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CDC Plans to Mix and Match H5N1 and Human Genes Again

Recombinomics Commentary
March 23, 2005

>>  "It may be that we find out that it's really not as scary a situation as one would think," Dr. Cox says. "Or we may find some gene combinations work well together." Similar CDC experiments using an H5N1 virus from an outbreak in Hong Kong in 1997 didn't produce "sensational" results, she says. Details of that research are still being written up for publication.  <<

The scary situation is the CDC repeating experiments, which are conceptually flawed, and then trying to draw a meaningful conclusion.  As noted above, swapping H5N1 genes from 1997 with human genes didn't produce any sensational results, and there is little reason to expect a re-run to be any different.  The only useful result would be more evidence showing that the much anticipated reassortment between avian and human genes isn't going to happen, and the WHO can stop including the non-occurrence of the non-event in their bird flu press releases.

A quick look at the influenza sequences at GenBank shows that influenza evolves by changing genes, not exchanging genes.  Reassortment does not create new genes, it merely puts complete genes in novel environments.  It can allow for more dramatic changes due to recombination, which does change genes, and such changes have happened in H5N1.  However, these changes are assumed to be due to random mutation, which may happen over long time periods, but they are not the driving force behind rapid evolution.  It is recombination that creates the year to year changes that select for new genomes that can survive immunological attacks by the host.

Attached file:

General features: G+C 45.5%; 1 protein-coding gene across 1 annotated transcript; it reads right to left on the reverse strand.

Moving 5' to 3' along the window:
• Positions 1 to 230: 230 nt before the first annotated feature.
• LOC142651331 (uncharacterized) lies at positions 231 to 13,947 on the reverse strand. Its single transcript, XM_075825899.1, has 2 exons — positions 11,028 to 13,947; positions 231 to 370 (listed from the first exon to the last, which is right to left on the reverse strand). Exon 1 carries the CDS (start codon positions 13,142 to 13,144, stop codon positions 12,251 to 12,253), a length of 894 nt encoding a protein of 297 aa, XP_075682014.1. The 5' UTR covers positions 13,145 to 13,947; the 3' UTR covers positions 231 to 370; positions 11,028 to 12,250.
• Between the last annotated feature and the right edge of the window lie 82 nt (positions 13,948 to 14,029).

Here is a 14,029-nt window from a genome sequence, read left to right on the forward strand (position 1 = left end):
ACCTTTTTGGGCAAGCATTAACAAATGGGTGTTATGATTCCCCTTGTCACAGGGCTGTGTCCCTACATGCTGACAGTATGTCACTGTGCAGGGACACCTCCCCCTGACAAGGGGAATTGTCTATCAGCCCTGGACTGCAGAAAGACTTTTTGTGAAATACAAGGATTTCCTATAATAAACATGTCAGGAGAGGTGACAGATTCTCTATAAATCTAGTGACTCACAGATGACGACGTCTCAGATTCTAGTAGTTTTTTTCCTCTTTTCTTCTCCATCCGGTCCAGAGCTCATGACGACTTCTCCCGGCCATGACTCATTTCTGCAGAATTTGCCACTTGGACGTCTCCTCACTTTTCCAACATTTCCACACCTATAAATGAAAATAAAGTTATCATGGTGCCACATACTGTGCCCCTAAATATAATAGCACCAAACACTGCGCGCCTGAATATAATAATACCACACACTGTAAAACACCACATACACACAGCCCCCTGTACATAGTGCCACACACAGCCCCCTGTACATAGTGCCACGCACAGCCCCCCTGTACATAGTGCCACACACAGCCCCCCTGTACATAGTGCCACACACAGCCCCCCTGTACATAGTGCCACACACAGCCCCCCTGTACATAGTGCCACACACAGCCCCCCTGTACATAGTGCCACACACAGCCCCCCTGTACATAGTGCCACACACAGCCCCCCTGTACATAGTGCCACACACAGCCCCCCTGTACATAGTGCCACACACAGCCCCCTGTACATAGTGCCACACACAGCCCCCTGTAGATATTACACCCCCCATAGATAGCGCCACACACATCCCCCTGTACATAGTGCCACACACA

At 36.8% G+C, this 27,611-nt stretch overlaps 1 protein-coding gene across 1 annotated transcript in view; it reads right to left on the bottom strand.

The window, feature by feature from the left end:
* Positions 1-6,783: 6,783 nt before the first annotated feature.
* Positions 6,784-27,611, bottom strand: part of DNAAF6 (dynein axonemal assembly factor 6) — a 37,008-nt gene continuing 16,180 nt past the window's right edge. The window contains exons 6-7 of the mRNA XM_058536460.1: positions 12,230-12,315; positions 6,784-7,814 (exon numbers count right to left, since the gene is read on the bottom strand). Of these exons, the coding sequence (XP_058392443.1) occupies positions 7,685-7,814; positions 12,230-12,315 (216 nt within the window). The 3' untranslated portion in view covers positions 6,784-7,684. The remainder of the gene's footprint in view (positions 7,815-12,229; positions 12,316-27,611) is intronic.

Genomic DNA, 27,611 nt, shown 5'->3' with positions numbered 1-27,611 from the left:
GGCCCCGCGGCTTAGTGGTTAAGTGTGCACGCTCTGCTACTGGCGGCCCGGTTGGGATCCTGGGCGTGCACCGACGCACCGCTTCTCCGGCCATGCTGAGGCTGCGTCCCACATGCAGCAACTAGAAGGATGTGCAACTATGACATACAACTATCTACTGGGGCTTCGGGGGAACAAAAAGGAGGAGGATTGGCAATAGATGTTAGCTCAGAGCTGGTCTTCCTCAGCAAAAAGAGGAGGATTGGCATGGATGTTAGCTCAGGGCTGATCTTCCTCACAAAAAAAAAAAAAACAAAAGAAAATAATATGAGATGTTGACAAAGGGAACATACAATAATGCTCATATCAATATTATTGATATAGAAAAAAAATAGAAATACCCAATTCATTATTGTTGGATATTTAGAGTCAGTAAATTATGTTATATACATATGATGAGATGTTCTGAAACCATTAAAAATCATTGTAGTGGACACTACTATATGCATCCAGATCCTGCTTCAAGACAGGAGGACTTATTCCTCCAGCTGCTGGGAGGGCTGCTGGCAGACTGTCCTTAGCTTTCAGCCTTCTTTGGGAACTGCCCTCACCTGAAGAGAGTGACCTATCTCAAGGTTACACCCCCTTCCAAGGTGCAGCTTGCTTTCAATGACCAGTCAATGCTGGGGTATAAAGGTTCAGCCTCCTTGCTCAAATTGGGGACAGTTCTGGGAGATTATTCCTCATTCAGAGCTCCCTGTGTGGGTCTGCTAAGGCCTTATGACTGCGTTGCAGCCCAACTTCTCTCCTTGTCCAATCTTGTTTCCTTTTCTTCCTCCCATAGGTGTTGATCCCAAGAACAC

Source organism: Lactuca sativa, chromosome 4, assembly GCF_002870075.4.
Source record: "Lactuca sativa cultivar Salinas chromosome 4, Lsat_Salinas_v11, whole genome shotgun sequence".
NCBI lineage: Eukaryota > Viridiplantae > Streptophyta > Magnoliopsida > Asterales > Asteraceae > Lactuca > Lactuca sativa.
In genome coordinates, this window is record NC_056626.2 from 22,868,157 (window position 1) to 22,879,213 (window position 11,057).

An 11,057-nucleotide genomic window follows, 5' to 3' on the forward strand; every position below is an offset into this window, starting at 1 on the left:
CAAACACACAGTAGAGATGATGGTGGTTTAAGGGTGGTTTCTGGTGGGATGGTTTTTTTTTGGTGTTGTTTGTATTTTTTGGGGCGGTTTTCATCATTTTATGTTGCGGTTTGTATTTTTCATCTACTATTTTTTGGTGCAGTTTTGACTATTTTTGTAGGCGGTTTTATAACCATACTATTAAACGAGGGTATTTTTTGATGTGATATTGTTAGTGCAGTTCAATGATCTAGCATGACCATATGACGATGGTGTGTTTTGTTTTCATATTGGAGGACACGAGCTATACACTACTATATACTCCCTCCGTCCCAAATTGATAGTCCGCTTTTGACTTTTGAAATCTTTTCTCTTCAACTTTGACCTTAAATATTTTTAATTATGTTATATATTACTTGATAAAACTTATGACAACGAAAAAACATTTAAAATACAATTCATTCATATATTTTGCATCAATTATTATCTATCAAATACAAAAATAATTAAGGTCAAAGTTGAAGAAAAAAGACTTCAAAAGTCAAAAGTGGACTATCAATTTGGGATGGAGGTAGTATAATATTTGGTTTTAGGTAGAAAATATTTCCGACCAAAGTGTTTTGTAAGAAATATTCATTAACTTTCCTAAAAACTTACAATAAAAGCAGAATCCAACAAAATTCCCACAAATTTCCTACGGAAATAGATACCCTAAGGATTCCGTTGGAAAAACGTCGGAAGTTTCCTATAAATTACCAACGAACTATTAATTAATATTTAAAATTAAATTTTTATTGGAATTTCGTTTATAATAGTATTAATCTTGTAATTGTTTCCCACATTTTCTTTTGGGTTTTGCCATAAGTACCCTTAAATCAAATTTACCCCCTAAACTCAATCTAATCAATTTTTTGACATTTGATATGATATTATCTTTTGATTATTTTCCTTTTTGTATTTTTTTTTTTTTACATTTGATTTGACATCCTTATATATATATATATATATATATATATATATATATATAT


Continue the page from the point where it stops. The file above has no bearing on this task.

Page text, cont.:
Moreover, as noted in WHO warnings on the pandemic potential of H5N1, the virus has evolved in recent years and has broadened its host range to mammals such as wild and domestic cats, mice, ferrets, and humans. Infections in humans have an extremely high case fatality rate.  This evolution involved changing gene sequences and has been done in the absence of the isolation of any human / avian reassortant.

If WHO wants to see what happens when human and avian genes mix together, they can look at the Korean swine that contain human WSN/33 genes and avian H9N2 genes.  The six isolates from swine have recombined genes and reassorted genes and these combinations were selected in natural hosts, pigs on farms.  Thus, not only have the genes mixed and matched, but they have done so under natural selection pressures.

Remarkably, five months after being notified of the reassorted and recombined genes, WHO still has not been able to prove or disprove the existence of the sequences in pigs on farms in Korea.

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